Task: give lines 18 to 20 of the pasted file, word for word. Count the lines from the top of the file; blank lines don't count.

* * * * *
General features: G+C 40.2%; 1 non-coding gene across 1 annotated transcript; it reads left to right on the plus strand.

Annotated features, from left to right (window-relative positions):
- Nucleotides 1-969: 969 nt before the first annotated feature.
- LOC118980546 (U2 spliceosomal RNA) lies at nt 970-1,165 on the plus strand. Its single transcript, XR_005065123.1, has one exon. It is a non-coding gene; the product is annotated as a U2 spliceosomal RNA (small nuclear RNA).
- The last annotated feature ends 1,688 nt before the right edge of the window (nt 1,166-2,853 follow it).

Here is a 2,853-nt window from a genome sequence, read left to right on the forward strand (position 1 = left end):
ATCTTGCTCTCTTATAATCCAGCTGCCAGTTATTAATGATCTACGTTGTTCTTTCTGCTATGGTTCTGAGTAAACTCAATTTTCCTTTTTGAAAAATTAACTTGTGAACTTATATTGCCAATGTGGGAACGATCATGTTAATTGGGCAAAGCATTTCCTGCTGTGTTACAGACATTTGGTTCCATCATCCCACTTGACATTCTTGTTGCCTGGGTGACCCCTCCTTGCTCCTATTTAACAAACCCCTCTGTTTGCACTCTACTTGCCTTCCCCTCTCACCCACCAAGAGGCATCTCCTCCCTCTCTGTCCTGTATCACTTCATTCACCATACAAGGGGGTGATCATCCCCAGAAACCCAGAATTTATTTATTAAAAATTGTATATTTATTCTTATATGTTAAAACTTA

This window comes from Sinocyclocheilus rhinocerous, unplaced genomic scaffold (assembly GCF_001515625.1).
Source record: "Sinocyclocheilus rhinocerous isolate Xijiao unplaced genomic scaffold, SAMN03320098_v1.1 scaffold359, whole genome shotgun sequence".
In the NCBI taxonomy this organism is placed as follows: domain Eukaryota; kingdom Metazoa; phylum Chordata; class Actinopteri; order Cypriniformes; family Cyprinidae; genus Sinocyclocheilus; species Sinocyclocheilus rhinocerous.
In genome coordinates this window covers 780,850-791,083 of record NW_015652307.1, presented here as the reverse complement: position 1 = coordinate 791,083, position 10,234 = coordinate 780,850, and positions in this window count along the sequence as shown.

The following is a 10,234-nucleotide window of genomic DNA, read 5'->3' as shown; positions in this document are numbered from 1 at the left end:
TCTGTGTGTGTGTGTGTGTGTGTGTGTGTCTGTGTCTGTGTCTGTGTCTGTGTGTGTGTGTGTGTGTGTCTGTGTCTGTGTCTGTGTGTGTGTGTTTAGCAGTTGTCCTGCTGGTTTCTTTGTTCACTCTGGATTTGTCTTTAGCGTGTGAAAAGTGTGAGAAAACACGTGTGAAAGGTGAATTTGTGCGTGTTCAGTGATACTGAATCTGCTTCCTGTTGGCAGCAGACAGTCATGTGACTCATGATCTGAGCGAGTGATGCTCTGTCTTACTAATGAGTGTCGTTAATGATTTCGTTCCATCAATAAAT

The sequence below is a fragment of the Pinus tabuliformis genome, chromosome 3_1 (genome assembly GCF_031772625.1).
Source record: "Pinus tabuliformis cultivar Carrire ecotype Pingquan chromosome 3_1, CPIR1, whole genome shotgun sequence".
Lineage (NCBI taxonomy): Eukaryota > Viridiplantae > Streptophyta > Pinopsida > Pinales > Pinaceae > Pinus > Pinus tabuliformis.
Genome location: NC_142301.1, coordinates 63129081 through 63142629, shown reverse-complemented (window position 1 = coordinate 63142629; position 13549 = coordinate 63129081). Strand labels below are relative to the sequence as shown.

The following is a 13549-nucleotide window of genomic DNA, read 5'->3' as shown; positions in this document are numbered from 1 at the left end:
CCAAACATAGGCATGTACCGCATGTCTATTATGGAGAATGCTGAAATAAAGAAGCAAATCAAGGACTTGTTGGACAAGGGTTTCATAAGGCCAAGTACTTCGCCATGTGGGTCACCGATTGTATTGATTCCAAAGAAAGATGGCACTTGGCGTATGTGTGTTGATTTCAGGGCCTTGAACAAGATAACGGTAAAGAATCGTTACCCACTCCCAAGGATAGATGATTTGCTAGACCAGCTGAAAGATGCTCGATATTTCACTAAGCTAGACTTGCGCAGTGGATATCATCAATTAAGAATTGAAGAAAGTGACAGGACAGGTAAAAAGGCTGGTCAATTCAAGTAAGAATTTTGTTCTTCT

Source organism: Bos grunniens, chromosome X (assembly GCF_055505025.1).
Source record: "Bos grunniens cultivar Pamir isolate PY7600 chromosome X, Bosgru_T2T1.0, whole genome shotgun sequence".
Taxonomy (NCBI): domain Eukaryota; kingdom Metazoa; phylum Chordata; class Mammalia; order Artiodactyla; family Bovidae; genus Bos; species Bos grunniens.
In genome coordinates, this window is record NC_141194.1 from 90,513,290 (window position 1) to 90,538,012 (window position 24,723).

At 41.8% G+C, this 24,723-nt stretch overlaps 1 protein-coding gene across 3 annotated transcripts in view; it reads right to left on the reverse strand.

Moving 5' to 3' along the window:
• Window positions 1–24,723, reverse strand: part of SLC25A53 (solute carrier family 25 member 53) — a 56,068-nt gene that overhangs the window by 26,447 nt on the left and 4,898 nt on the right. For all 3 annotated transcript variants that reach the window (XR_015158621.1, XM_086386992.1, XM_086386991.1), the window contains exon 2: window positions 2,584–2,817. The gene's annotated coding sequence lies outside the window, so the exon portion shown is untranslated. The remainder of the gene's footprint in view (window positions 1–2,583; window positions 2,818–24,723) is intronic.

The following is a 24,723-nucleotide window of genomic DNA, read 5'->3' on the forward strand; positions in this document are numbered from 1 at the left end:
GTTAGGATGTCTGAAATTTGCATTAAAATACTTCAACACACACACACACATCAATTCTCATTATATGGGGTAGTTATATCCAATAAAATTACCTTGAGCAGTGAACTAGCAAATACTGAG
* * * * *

The following is a 13549-nucleotide window of genomic DNA, read 5'->3' as shown; positions in this document are numbered from 1 at the left end:
CCAAACATAGGCATGTACCGCATGTCTATTATGGAGAATGCTGAAATAAAGAAGCAAATCAAGGACTTGTTGGACAAGGGTTTCATAAGGCCAAGTACTTCGCCATGTGGGTCACCGATTGTATTGATTCCAAAGAAAGATGGCACTTGGCGTATGTGTGTTGATTTCAGGGCCTTGAACAAGATAACGGTAAAGAATCGTTACCCACTCCCAAGGATAGATGATTTGCTAGACCAGCTGAAAGATGCTCGATATTTCACTAAGCTAGACTTGCGCAGTGGATATCATCAATTAAGAATTGAAGAAAGTGACAGGACAGGTAAAAAGGCTGGTCAATTCAAGTAAGAATTTTGTTCTTCT

Source organism: Bos grunniens, chromosome X (assembly GCF_055505025.1).